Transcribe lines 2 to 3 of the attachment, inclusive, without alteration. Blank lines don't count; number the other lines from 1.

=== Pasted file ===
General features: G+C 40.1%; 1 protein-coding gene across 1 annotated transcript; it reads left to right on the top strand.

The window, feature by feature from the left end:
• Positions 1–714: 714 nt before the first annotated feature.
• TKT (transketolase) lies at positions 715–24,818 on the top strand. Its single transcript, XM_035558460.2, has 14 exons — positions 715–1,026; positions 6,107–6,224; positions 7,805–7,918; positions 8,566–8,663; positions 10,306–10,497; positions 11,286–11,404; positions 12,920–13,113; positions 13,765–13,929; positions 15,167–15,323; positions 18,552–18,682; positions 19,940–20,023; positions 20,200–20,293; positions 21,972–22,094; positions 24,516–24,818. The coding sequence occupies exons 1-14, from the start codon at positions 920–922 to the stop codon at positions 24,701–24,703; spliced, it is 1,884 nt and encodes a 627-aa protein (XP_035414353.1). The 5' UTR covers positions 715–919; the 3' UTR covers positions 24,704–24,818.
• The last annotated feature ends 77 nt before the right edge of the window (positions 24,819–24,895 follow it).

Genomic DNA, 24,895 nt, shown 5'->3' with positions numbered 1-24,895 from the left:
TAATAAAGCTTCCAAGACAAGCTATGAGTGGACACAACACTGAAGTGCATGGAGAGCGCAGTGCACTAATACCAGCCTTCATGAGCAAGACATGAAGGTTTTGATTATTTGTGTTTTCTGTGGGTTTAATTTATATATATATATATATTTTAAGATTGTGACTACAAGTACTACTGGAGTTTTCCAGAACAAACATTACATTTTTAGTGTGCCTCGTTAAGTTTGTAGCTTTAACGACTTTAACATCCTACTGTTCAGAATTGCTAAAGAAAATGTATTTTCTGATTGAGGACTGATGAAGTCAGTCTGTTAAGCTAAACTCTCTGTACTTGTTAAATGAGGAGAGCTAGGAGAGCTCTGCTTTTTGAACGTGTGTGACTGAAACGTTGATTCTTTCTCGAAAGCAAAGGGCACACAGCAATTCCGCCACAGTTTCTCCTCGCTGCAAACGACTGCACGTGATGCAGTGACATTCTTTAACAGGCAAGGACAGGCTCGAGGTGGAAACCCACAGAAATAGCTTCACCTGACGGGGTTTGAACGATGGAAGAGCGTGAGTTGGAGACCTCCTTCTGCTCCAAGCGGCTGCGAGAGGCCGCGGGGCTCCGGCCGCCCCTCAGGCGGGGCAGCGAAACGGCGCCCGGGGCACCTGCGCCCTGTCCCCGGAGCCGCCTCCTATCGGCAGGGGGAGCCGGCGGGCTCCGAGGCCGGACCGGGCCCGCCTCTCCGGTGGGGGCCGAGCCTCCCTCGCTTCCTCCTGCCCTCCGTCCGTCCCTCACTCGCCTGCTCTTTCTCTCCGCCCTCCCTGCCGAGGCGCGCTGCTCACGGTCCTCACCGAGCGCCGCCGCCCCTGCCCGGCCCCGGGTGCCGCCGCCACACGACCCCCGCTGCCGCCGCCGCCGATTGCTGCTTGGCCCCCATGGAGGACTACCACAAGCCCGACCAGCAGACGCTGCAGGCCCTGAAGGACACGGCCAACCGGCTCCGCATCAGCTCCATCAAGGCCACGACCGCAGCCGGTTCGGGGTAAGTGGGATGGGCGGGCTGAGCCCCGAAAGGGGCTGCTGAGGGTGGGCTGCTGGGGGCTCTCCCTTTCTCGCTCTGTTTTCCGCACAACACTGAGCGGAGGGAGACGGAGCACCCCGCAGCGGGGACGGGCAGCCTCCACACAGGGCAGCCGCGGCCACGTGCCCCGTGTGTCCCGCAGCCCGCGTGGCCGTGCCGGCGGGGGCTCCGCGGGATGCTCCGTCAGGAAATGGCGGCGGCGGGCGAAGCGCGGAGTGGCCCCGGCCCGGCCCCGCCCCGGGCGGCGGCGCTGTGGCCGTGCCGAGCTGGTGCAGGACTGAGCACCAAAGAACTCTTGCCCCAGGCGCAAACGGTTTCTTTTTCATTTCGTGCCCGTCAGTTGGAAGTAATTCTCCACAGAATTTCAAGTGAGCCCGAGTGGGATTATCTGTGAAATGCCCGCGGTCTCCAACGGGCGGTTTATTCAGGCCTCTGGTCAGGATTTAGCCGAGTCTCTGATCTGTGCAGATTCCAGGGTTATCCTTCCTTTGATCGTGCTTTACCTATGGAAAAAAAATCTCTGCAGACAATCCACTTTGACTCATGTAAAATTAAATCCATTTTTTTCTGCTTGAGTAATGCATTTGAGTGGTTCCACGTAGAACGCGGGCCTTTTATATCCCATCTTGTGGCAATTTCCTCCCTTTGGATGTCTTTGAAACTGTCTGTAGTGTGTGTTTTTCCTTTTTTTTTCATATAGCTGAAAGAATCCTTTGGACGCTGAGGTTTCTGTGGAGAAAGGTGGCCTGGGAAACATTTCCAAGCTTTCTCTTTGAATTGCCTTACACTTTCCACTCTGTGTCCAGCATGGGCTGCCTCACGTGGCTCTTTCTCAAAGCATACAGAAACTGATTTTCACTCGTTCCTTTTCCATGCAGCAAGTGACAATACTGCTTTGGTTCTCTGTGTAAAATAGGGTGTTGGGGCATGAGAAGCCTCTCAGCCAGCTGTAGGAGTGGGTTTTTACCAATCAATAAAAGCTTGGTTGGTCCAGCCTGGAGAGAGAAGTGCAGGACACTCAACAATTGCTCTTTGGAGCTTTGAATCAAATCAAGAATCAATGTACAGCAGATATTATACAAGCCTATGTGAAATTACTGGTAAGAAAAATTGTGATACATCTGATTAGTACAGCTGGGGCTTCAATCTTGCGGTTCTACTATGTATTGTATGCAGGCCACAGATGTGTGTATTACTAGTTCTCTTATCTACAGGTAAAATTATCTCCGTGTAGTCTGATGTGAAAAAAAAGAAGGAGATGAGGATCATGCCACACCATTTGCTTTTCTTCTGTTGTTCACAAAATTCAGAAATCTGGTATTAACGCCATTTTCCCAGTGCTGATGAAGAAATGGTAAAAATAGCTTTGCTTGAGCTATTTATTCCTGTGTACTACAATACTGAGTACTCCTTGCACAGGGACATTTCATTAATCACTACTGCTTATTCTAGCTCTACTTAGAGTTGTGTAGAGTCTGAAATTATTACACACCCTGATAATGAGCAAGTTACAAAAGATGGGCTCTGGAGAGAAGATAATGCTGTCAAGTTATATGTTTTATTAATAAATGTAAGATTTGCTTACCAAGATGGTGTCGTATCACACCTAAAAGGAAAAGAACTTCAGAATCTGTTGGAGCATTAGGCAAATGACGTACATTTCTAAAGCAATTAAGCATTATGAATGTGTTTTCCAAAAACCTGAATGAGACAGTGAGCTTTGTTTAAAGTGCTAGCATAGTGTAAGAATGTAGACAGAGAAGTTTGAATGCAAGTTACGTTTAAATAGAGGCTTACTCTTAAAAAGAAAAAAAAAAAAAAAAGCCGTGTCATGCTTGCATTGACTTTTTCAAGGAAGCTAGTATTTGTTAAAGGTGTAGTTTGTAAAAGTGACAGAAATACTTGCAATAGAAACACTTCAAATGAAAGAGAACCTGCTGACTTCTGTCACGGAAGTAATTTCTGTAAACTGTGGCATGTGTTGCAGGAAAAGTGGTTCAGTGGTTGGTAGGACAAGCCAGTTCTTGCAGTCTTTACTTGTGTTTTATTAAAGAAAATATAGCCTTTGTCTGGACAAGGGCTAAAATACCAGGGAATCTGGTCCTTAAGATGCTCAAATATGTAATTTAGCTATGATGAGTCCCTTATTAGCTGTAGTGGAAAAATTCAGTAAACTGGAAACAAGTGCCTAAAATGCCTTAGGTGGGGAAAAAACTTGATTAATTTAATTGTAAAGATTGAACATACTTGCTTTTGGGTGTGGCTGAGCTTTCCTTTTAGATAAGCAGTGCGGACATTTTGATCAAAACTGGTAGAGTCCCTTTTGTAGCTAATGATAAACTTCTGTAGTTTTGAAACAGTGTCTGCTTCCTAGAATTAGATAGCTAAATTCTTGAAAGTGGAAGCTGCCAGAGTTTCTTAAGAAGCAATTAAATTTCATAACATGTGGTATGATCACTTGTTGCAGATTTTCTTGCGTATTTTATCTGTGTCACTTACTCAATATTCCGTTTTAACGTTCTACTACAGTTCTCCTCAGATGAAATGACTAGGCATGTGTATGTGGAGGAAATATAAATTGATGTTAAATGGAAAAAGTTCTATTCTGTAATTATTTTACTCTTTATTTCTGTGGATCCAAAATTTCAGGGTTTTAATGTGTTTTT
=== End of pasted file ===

The window, feature by feature from the left end:
• Positions 1–714: 714 nt before the first annotated feature.